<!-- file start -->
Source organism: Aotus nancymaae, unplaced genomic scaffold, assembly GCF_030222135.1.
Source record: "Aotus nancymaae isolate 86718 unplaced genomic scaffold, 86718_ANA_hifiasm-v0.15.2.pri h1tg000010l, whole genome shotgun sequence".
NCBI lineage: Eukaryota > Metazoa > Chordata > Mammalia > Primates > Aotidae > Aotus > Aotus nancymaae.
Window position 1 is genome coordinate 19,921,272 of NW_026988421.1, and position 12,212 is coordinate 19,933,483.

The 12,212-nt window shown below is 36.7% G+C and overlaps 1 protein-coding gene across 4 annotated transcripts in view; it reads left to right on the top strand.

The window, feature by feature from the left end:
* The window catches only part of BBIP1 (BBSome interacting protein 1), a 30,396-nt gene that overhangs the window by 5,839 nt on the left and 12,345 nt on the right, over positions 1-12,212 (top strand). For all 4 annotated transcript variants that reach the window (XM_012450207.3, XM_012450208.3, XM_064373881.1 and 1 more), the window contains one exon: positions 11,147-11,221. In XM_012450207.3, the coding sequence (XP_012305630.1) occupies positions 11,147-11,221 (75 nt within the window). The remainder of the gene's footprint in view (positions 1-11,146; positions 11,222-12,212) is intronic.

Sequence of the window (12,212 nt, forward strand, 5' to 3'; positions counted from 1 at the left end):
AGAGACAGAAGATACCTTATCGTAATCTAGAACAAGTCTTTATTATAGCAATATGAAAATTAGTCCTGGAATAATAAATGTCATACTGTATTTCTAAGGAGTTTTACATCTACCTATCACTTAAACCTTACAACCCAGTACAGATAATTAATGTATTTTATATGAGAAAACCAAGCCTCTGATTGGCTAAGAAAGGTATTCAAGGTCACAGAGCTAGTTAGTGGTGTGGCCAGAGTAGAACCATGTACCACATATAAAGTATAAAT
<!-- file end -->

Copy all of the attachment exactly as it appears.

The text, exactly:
Source organism: Aotus nancymaae, unplaced genomic scaffold, assembly GCF_030222135.1.
Source record: "Aotus nancymaae isolate 86718 unplaced genomic scaffold, 86718_ANA_hifiasm-v0.15.2.pri h1tg000010l, whole genome shotgun sequence".
NCBI lineage: Eukaryota > Metazoa > Chordata > Mammalia > Primates > Aotidae > Aotus > Aotus nancymaae.
Window position 1 is genome coordinate 19,921,272 of NW_026988421.1, and position 12,212 is coordinate 19,933,483.

The 12,212-nt window shown below is 36.7% G+C and overlaps 1 protein-coding gene across 4 annotated transcripts in view; it reads left to right on the top strand.

The window, feature by feature from the left end:
* The window catches only part of BBIP1 (BBSome interacting protein 1), a 30,396-nt gene that overhangs the window by 5,839 nt on the left and 12,345 nt on the right, over positions 1-12,212 (top strand). For all 4 annotated transcript variants that reach the window (XM_012450207.3, XM_012450208.3, XM_064373881.1 and 1 more), the window contains one exon: positions 11,147-11,221. In XM_012450207.3, the coding sequence (XP_012305630.1) occupies positions 11,147-11,221 (75 nt within the window). The remainder of the gene's footprint in view (positions 1-11,146; positions 11,222-12,212) is intronic.

Sequence of the window (12,212 nt, forward strand, 5' to 3'; positions counted from 1 at the left end):
AGAGACAGAAGATACCTTATCGTAATCTAGAACAAGTCTTTATTATAGCAATATGAAAATTAGTCCTGGAATAATAAATGTCATACTGTATTTCTAAGGAGTTTTACATCTACCTATCACTTAAACCTTACAACCCAGTACAGATAATTAATGTATTTTATATGAGAAAACCAAGCCTCTGATTGGCTAAGAAAGGTATTCAAGGTCACAGAGCTAGTTAGTGGTGTGGCCAGAGTAGAACCATGTACCACATATAAAGTATAAAT